Corvus is a one shot about what it takes to be a hero. Struggling mage apprentice Corvus unknowingly helps his master Magister Grimm to unleash a deadly curse on Corvus hometown, killing everybody and turning them into undead. Corvus barely survives and does his best to stop his master from causing further harm, knowing he cannot undo anything and is hopelessly weaker than his enemy. Corvus teams up with gritty mercenary Doomsire (name might change later) who was sent out to hunt Corvus down as the suspected necromancer in this. Later, Corvus‘s best friend mage Asmund joins them to stop Grimm.
How far I am
I have written and finished the script for the comic at the best of my current skills.
This is not my first comic script, but I am the first person to admit that I‘m not on the top of the game yet. I have two particular beginner difficulties.
I do not write out dialogues, otherwise I might be tempted to needlessly procrastinate on single lines forever. How does this still work? I instead summarize the dialogues that have to happen. All what has to be said still gets written down, but I have no excuse to tinker on the language forever. The heavy lifting of the final phrasing is left for storyboard me when it comes to thumbnailing the pages. This is also an incentive to not go overboard with the amount of text I will want to put into speech bubbles and instead show as much visually as I can.
It may be well possible that I‘ll sooner or later fall on my nose with this approach or that my writing skills catch up, so that writing finished dialogue into the script doesn‘t cause so many problems anymore. But not now. As with many other things, only finishing multiple comics will give me the experience I need to estimate things correctly.
Camera angles and panel layouts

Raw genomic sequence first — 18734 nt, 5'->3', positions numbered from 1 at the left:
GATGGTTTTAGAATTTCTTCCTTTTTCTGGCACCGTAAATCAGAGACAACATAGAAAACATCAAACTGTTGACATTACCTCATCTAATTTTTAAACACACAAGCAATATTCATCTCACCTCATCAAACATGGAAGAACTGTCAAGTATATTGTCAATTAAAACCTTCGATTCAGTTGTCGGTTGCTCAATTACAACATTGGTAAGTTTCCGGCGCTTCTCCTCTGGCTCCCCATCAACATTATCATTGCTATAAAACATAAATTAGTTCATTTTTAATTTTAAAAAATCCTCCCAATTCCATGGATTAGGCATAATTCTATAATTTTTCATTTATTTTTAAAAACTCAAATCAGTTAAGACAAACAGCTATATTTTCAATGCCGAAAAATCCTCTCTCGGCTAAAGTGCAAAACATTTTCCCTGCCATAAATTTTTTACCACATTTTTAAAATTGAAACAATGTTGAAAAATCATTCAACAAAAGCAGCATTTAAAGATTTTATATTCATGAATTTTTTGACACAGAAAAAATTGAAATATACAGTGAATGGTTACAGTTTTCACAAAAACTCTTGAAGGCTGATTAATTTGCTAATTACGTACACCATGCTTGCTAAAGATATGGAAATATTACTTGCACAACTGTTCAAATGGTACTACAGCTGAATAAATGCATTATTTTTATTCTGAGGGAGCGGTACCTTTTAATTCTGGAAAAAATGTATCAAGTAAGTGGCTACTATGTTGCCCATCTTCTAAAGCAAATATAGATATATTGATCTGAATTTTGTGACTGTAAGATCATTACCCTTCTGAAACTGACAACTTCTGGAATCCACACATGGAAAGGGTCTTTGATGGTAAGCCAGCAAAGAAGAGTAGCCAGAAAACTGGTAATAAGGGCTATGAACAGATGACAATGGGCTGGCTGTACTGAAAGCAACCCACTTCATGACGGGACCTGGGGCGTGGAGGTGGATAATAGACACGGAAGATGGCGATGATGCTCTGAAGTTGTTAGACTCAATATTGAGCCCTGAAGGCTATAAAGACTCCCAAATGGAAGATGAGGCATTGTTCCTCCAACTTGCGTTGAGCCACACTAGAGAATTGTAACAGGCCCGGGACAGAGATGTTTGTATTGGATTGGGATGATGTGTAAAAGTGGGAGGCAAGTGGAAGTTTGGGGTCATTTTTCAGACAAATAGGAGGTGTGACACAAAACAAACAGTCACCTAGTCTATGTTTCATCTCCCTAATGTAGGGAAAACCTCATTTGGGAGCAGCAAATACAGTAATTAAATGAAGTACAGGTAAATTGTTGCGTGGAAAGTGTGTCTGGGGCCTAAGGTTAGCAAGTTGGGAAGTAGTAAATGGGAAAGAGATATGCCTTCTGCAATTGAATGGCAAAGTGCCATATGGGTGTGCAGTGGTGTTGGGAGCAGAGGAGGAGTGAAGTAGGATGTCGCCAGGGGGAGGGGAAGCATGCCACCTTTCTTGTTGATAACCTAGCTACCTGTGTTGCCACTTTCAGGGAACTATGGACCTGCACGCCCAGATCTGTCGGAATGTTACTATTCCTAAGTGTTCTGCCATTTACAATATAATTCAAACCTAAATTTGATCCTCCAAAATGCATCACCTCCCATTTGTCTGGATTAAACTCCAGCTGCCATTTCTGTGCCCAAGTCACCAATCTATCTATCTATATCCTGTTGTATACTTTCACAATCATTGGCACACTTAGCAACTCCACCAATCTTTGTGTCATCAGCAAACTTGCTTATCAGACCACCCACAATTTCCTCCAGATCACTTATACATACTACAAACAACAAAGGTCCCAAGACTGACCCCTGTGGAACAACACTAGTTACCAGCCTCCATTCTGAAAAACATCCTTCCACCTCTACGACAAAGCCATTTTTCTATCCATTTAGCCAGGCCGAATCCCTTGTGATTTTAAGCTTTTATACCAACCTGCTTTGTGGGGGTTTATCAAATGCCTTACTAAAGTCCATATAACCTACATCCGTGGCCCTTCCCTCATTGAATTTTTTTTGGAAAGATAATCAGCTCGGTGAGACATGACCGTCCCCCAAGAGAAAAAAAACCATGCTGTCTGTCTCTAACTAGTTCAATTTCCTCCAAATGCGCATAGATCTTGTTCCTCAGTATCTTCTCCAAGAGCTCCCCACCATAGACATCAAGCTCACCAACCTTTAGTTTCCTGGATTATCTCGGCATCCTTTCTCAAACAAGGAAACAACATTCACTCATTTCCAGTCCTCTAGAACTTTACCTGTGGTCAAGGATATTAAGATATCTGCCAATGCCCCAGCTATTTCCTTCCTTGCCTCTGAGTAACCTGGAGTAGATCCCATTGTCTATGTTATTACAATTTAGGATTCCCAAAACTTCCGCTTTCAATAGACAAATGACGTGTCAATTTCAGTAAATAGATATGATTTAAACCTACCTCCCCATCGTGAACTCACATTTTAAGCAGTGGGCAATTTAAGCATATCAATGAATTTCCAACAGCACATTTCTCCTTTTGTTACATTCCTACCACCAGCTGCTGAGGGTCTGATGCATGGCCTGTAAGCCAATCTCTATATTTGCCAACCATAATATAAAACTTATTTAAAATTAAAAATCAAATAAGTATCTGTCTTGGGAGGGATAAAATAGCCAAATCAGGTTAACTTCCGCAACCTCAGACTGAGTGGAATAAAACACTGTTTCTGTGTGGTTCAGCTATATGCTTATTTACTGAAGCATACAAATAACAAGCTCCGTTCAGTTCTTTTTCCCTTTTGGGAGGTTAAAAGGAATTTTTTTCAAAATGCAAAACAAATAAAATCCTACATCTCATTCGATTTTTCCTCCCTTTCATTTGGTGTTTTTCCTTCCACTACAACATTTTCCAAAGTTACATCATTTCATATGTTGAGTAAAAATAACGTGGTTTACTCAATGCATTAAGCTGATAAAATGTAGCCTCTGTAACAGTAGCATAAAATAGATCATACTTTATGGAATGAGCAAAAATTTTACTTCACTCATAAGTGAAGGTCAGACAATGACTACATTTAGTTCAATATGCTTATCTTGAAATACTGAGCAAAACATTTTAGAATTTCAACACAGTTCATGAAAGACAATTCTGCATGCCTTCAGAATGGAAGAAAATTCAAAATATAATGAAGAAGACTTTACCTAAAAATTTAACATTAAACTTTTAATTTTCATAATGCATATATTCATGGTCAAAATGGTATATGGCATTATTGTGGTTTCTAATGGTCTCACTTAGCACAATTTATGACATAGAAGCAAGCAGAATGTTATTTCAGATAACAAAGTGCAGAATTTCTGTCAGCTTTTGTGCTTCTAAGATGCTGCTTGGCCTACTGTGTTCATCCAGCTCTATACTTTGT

Camera angles and panel layouts are the crux of comics. If you read any professional script, you will find those. I leave them out unless I have an idea in my head already, which almost never happened so far. Keep in mind that most pros do not write for themselves to draw it afterwards but have to describe their vision to a team of other people. But setting my camera angles and panel layouts would be pretty handy for me as one woman army as well. I just don‘t know them without having tried a couple of thumbnails on paper right now. Think about it. If you do not have a pool of experience about those things already, how should you imagine anything when you just close your eyes? I am honest with myself. I love movies and sequential art, but at my current skill level camera angles and panel layouts are not exactly my second nature. That is okay and it will come later, so now I don‘t worry about their absence in my scripts too much.
Again, storyboard me is left with the heavy lifting, but I will either discover that I do my best work primarily visually either way or get better at scripting to a point that camera angles and panel layouts aren‘t that much of a problem anymore.
And before anyone says these are just lazy crutches – I literally had to choose between never finishing a script or finishing scripts with these two handicaps, but get it done. Can you imagine that with my first works I struggled with story structure so hard that that seemed like a video game end boss already? The anxieties and insecurities of a beginner are real. Nothing is to be taken for granted, especially when you have a very visual person writing for whom words seem painfully slow. But you cannot sketch everything in a sensible way, especially complex plots and story structure, so writing has it‘s undisputable place in the process.